For the third time in four nights, the Washington Capitals will be playing a first-place team tonight. For rookie defenseman Scott Stevens, after two games going against legends, this will be an opportunity to check a familiar face.

The Minnesota North Stars are the 8 o'clock guests at Capital Centre and among the green-clad visitors will be heralded rookie Brian Bellows, the winger whose publicity splash last year would have made a Hollywood starlet green with envy.

Bellows, the phenom, and Stevens, the late bloomer, were teammates as the Kitchener Rangers captured the Memorial Cup, Canada's junior hockey championship.

At draft time, Bellows was expected to be picked first, but wound up No. 2 when Minnesota dealt two players to Boston for the right to pick him. Stevens, despite a fine season in his only year of junior hockey, was considered an unknown quantity and eyebrows were raised when Washington selected him fifth.

Remarkably, as their paths cross tonight after seven games for each team, Bellows and Stevens have recorded two goals apiece in the NHL. Bellows has made a solid but modest start. Stevens, programmed at draft time as a sixth defenseman seeing occasional duty, instead is one of Coach Bryan Murray's dependable big four on the backline, teamed with Brian Engblom.

"When a coach gives you a lot of responsibility and ice time, it makes you want to improve," said Stevens, who stayed on the ice an extra half-hour after the conclusion of yesterday's practice at Fort Dupont. "But I know I have to work hard just to stay here, too.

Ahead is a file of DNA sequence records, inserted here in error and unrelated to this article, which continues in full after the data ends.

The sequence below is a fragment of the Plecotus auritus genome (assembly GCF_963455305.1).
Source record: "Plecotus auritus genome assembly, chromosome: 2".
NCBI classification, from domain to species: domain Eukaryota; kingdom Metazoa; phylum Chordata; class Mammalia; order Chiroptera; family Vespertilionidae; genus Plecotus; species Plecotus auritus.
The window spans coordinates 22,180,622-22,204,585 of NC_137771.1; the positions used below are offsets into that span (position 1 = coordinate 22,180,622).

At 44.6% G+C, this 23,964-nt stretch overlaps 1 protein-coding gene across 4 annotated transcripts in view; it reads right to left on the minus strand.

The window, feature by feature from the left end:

"This is totally different from junior. Here you do your own job, take care of your area and let the other guys take care of theirs. In junior, you try to do a lot more, helping out other guys and covering more ice."

Engblom has been a major influence in Stevens' progress and he gives his partner full credit.

"Brian Engblom is a smart hockey player," Stevens said. "He helps me out all the time, giving me advice about other players and telling me who to watch."

Stevens needed no pointers about players to watch Wednesday, when Montreal came in with Guy Lafleur, or Thursday, when Bryan Trottier's hat trick helped the Stanley Cup-champion New York Islanders beat the Capitals, 6-3. He won't require an introduction to Bellows, either.

"It's an experience to play a big team like the Islanders and see the faces you've seen on TV," Stevens said. "The whole team knows exactly where they'll be, they've been together so long. The way they skate into the open, you have to hang back a bit.

"Lafleur was good with the puck and hard to hit. You have to back up on him, too. But our whole team played well that night and it made it easier. I feel pretty good now. The first few games I was really nervous, but I guess you have to expect that.

"It's going to be nice to play against Brian and try to stop him. I'm so used to playing with him. He helped me a lot in junior, even though he was a forward, talking to me and giving me confidence.

"We kidded him all the time, because of all the publicity he got and the way everybody talked about him. But we knew he'd get all the coverage and nobody resented it. We were all one team, and he was a heck of a hockey player. Besides, I'd rather let him do the talking; I'm not too good at it."

With words, as well as skates, Stevens is showing rapid progress.